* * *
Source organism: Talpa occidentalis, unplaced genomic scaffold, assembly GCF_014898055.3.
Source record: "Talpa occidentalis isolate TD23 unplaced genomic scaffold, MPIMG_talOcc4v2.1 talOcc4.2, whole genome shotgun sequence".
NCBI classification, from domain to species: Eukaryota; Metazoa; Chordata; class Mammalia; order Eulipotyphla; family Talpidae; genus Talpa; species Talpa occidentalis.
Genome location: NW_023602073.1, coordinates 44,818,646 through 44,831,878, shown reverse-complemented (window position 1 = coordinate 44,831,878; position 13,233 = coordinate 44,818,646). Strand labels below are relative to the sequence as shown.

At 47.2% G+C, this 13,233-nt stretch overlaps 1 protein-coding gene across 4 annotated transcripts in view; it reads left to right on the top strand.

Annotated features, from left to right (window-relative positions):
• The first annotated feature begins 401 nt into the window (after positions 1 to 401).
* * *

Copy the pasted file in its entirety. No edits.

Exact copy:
Source organism: Talpa occidentalis, unplaced genomic scaffold, assembly GCF_014898055.3.
Source record: "Talpa occidentalis isolate TD23 unplaced genomic scaffold, MPIMG_talOcc4v2.1 talOcc4.2, whole genome shotgun sequence".
NCBI classification, from domain to species: Eukaryota; Metazoa; Chordata; class Mammalia; order Eulipotyphla; family Talpidae; genus Talpa; species Talpa occidentalis.
Genome location: NW_023602073.1, coordinates 44,818,646 through 44,831,878, shown reverse-complemented (window position 1 = coordinate 44,831,878; position 13,233 = coordinate 44,818,646). Strand labels below are relative to the sequence as shown.

At 47.2% G+C, this 13,233-nt stretch overlaps 1 protein-coding gene across 4 annotated transcripts in view; it reads left to right on the top strand.

Annotated features, from left to right (window-relative positions):
• The first annotated feature begins 401 nt into the window (after positions 1 to 401).